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Issue #30:  The Magnetic Fields – 69 Love Songs

Issue #30: The Magnetic Fields – 69 Love Songs

Released:  September 9th, 1999

Recorded:  April 1999

Genre:  Indie Rock, Baroque Pop

Record Label:  Merge

Duration:  172:35

Producer:  Stephin Merritt


(Regular band members in bold.)

  • Stephin Merrit – vocals, Digitech vocalist, Roland harmonizer, vocoder, ukulele, baritone ukulele, Kaholas ukulele, Admira classical, acoustic-electric 12-string guitar, lap steel, fado guitar, bass guitar, mandolin, autoharp, Marxophone, ukelin, tremoloa, violin-uke, sitar, zither, violin, musical saw, keyboards, synclavier, Moog Satellite, piano, harmonium, Wurlitzer electronic piano, organ, rhythm units, recorder, ocarina, pennywhistle, Meastro wind synthesizer, Hohner melodica, Paul Revere jug, rumba box, xylophone, kalimbas, Radio Shake 75-in-One Project Kit, drum kit, cymbals, rain stick, chimera, maracas, conga, bongos, triangle, bells, tambourine, washboard, steel drum, Chicken Shakers, finger cymbals, springs and Slinky guitar, pipes, bamboo harp, spirit chaser, sleighbells, fingersnaps, thunder sheet, cabasas, cowbells, gong, production, engineering
  • Sam Davol – cello, flute
  • Claudia Gonson – piano, drums, percussion, lead vocals (“Reno Dakota,” “Sweet-Lovin’ Man,” “If You Don’t Cry,” “Washington, D.C.,” “Acoustic Guitar,” “Zerbra”), other backing vocals, duet with Merritt and guitar (“Yeah!  Oh, Yeah!”), arrangement (“Very Funny,” “World Love,” “Busby Berkeley Dreams”), whistling (“Blue You”), engineering
  • John Woo – banjo, lead guitar, mandolin, bass (“Time Enough for Rocking When We’re Old”)
  • LD Beghtol – harmonium (“Xylophone Track”), lead vocals (“All My Little Words,” “My Sentimental Melody,” “Roses,” “The Way You Say Good-Night,” “Bitter Tears,” “For We are the King of the Boudoir”), duet with Merritt (“The One You Really Love”), other backing vocals, graphic design
  • Chris Ewen – backing tracks and arrangements (“Promises of Eternity,” “It’s a Crime”), theremin (“Blue You”), engineering
  • Daniel Handler – (as “Lemony Snicket”) – accordion, keyboards, arrangement (“Asleep and Dreaming”)
  • Dudley Klute – lead vocals (“The Luckiest Guy on the Lower East Side,” “How Fucking Romantic,” “My Sentimental Melody,” “Very Funny,” “Long-Forgotten Fairytale,” “It’s a Crime,” “Blue You”), duet with Merritt (“Underwear”), other backing vocals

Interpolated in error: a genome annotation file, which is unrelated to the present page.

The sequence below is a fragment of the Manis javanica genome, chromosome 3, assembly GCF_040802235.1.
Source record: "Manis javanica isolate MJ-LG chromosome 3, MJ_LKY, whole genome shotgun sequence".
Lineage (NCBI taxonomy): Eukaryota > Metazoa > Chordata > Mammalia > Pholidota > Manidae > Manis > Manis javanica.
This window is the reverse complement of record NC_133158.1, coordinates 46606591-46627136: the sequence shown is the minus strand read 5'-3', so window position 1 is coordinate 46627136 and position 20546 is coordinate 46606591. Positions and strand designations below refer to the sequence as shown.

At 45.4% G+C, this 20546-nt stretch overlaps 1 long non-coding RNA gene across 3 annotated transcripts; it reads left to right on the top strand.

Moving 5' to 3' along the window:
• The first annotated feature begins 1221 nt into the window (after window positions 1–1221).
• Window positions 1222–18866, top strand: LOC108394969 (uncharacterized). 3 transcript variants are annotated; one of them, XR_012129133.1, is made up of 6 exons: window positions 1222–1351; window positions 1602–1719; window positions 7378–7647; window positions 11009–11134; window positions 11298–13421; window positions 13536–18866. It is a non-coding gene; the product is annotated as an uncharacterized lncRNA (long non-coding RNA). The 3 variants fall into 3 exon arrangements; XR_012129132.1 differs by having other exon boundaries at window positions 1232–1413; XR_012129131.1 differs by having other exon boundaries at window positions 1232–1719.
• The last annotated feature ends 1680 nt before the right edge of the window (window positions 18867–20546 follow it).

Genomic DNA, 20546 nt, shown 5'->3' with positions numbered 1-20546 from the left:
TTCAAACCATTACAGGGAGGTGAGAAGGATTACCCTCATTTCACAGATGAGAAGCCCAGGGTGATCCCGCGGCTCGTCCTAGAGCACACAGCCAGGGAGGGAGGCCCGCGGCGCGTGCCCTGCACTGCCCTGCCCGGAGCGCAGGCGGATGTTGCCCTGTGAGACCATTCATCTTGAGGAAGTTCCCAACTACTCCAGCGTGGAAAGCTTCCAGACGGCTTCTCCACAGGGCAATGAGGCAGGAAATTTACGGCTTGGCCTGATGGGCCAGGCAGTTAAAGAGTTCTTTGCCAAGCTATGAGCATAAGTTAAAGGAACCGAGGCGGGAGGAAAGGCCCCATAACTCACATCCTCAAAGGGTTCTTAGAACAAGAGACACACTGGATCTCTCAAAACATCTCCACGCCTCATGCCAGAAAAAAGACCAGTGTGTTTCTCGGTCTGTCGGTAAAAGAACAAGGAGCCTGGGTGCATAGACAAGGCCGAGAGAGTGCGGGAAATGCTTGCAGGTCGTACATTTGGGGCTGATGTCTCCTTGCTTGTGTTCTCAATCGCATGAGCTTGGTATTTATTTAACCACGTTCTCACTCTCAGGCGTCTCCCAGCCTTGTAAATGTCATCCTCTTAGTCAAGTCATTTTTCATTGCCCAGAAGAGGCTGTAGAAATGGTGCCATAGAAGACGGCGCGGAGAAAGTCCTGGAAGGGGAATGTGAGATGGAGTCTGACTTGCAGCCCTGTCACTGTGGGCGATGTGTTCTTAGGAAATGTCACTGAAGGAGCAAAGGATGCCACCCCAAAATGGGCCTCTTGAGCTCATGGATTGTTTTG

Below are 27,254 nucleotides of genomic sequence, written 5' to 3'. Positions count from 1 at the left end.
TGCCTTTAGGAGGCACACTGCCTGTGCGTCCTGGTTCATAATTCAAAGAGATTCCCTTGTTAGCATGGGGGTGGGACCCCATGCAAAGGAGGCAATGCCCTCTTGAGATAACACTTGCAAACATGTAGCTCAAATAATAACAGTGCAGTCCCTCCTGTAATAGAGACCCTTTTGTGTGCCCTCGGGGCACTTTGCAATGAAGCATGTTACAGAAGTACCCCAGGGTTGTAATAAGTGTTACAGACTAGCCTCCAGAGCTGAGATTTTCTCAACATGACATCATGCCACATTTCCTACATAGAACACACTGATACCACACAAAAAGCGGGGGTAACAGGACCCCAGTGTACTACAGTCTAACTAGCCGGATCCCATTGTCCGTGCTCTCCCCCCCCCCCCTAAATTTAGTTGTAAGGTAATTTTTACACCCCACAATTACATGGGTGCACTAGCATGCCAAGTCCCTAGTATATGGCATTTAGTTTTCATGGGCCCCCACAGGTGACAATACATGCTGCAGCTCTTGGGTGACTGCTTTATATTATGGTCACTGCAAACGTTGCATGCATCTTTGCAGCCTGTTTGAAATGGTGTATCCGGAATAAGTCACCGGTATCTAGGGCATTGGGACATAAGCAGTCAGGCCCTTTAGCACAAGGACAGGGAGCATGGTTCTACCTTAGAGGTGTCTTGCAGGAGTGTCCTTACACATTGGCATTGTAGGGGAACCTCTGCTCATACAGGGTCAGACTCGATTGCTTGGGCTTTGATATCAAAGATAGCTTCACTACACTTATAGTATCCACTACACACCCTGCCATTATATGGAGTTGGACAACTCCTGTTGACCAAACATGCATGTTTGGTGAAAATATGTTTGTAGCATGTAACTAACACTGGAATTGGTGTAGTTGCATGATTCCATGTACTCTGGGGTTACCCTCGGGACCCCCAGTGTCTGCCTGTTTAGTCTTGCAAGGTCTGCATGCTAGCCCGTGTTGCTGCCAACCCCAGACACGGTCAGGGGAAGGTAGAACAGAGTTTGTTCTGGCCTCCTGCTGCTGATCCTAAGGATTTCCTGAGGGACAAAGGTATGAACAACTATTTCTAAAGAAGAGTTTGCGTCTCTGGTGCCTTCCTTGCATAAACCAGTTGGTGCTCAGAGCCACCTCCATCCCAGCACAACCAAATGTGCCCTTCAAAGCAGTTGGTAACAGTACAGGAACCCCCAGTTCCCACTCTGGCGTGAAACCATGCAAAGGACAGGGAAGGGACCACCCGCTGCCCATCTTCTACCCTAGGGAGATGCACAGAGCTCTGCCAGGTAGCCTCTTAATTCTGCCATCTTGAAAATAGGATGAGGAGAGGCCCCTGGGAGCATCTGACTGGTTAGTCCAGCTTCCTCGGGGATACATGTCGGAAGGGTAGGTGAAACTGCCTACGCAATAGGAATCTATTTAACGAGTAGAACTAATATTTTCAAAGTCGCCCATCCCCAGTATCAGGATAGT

• Ida Pearle – violin (“The Luckiest Guy on the Lower East Side”)
  • Shirley Simms – duet with Merritt (“Papa Was a Rodeo”), vocals (“Come Back from San Francisco,” “Boa Constrictor,” “No One Will Ever Love You,” “Kiss Me Like You Mean It,” “I’m Sorry I Love You,” “Strange Eyes”), other backing vocals
  • Jon Berman – engineering
  • Jeff Lipton – mastering
  • Eric Masunaga – engineering
  • Charles Newman – engineering 

Track Listing

Volume One

  1. Absolutely Cuckoo
  2. I Don’t Believe in the Sun
  3. All My Little Words
  4. A Chicken with Its Head Cut Off
  5. Reno Dakota
  6. I Don’t Want to Get Over You
  7. Come Back from San Francisco
  8. The Luckiest Guy on the Lower East Side
  9. Let’s Pretend We’re Bunny Rabbits
  10. The Cactus Where Your Heart Should Be
  11. I Think I Need a New Heart
  12. The Book of Love
  13. Fido, Your Leash is Too Long
  14. How Fucking Romantic
  15. The One You Really Love
  16. Punk Love
  17. Parades Go By
  18. Boa Constrictor
  19. A Pretty Girl is Like…
  20. My Sentimental Melody
  21. Nothing Matters When We’re Dancing
  22. Sweet-Lovin’ Man
  23. The Things We Did and Didn’t Do

Volume Two

  1. Roses
  2. Love is Like Jazz
  3. When My Boy Walks Down the Street
  4. Time Enough for Rocking When We’re Old
  5. Very Funny
  6. Grand Canyon
  7. No One Will Ever Love You
  8. If You Don’t Cry
  9. You’re My Only Home
  10. (Crazy for You but) Not That Crazy
  11. My Only Friend
  12. Promises of Eternity
  13. World Love
  14. Washington, D.C.
  15. Long-Forgotten Fairytale
  16. Kiss Me Like You Mean It
  17. Papa Was a Rodeo
  18. Epitaph for My Heart
  19. Asleep and Dreaming
  20. The Sun Goes Down and the World Goes Dancing
  21. The Way You Say Good-Night
  22. Abigail, Belle of Kilronan
  23. I Shatter

Volume Three

  1. Underwear
  2. It’s a Crime
  3. Busby Berkeley Dreams
  4. I’m Sorry I Love You
  5. Acoustic Guitar
  6. The Death of Ferdinand de Saussure
  7. Love in the Shadows
  8. Bitter Tears
  9. Wi’ Nae Wee Barin Ye’ll Me Beget
  10. Yeah!  Oh, Yeah!
  11. Experimental Music Love
  12. Meaningless
  13. Love is Like a Bottle of Gin
  14. Queen of the Savages
  15. Blue You
  16. I Can’t Touch You Anymore
  17. Two Kinds of People
  18. How to Say Goodbye
  19. The Night You Can’t Remember
  20. For We are the Kings of the Boudoir
  21. Strange Eyes
  22. Xylophone Track
  23. Zebra



Why 69 Love Songs is One of My Favorites

Most of us probably have a double album or two laying around, be in Pink Floyd’s The Wall, the Pumpkins’ Mellon Collie and the Infinite Sadness, or Pac’s All Eyez on Me.  Most of us probably have a boxset or two, like Alice in Chains’ Music Bank or Metallica’s Live Shit: Binge and Purge.  But what about the elusive triple album?  Aside from some anthologies and greatest hits collections (which don’t really count as a triple album), there aren’t that many out there.  Well, in honor of my 30th issue, I decided to cover what might be the only triple album I’ll ever sit through (ok, I might give The Clash’s Sandinista! a go one day) – the magnum opus from The Magnetic Fields, 69 Love Songs.

The Magnetic Fields have been around for a while; if you were indie rock before indie rock became the de facto standard of popular rock music, you might know who they are.  I remember having a track or two from these guys way back (I think I heard them in the TV show The Adventures of Pete and Pete), but I wasn’t even aware of 69 Love Songs until a couple of years ago.  I’ve heard most of their work by now, and this triple album is easily my favorite.  A quick look at the “Personnel” section above will demonstrate just how much went into this album: no less than 3 lead vocalists, a slew of guest musicians, and instruments ranging from violins and cellos, to more exotic items like the theremin, zither, and ocarina, to everyday objects like “fingersnaps” and sleighbells.